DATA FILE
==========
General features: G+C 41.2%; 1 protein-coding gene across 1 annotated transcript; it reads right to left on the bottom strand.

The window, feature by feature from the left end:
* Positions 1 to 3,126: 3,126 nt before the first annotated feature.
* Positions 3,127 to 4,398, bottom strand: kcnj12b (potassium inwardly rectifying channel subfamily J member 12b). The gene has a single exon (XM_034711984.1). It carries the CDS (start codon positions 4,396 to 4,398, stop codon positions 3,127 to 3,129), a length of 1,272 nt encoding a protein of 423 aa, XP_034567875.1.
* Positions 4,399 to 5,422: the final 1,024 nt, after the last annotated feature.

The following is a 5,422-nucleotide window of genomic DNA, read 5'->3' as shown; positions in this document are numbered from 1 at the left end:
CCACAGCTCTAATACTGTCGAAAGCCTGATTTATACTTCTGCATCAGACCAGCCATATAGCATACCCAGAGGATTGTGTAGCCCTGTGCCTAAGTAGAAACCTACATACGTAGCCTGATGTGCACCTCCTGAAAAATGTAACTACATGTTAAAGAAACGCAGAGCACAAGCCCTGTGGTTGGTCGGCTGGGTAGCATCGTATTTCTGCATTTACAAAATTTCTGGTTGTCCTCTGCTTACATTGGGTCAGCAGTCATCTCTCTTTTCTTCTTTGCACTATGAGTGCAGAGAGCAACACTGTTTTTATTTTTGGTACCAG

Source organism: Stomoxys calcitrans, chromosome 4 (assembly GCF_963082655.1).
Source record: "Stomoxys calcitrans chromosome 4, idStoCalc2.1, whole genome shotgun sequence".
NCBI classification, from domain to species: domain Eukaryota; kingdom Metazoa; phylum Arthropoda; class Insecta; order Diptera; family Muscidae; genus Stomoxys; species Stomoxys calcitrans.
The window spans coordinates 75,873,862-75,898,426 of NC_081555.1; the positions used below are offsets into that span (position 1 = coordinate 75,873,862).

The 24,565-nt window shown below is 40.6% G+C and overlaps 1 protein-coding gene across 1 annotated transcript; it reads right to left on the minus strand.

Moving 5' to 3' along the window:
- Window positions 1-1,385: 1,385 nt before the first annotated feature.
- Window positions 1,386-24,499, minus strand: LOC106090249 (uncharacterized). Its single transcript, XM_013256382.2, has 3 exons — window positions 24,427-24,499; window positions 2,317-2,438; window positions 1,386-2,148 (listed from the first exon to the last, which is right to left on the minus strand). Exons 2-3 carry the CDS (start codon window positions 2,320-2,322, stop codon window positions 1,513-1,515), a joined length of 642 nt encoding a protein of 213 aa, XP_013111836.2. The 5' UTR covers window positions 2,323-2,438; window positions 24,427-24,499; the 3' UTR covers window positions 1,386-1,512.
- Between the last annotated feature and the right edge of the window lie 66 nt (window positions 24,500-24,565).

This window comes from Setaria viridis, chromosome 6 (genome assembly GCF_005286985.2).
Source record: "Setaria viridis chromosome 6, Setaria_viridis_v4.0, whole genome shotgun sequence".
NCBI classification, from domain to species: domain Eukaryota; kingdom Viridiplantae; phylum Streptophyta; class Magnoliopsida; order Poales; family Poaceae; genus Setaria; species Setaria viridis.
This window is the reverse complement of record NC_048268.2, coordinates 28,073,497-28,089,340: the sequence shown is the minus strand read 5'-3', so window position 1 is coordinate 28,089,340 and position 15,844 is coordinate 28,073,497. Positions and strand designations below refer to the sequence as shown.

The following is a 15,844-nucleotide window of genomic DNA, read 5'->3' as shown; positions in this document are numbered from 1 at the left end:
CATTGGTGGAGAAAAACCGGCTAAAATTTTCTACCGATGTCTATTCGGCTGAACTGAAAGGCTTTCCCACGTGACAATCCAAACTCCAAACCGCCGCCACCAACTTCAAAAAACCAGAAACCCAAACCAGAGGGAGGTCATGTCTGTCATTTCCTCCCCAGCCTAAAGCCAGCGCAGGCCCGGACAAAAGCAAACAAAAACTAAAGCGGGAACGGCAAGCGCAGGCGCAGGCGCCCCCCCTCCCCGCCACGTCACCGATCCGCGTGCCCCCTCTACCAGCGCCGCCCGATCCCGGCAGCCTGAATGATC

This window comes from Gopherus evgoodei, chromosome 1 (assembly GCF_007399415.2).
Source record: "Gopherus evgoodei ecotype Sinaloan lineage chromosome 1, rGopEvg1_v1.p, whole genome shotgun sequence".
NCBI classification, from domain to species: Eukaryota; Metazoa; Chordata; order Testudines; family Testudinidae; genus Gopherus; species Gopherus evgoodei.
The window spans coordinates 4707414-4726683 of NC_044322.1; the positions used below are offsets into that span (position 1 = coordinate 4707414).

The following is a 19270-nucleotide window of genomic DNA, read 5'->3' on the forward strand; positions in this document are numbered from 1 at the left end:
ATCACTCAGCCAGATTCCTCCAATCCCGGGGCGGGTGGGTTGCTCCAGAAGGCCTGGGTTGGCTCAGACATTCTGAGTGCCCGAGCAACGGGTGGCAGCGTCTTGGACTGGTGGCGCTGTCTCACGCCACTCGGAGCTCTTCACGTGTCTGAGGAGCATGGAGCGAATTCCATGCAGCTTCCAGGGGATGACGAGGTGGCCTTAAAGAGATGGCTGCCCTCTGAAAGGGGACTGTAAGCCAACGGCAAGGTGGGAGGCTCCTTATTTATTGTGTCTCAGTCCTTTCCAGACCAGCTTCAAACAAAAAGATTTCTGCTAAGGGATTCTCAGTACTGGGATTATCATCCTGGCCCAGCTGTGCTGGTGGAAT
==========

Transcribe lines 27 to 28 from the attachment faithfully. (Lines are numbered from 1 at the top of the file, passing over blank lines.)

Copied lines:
The following is a 19270-nucleotide window of genomic DNA, read 5'->3' on the forward strand; positions in this document are numbered from 1 at the left end:
ATCACTCAGCCAGATTCCTCCAATCCCGGGGCGGGTGGGTTGCTCCAGAAGGCCTGGGTTGGCTCAGACATTCTGAGTGCCCGAGCAACGGGTGGCAGCGTCTTGGACTGGTGGCGCTGTCTCACGCCACTCGGAGCTCTTCACGTGTCTGAGGAGCATGGAGCGAATTCCATGCAGCTTCCAGGGGATGACGAGGTGGCCTTAAAGAGATGGCTGCCCTCTGAAAGGGGACTGTAAGCCAACGGCAAGGTGGGAGGCTCCTTATTTATTGTGTCTCAGTCCTTTCCAGACCAGCTTCAAACAAAAAGATTTCTGCTAAGGGATTCTCAGTACTGGGATTATCATCCTGGCCCAGCTGTGCTGGTGGAAT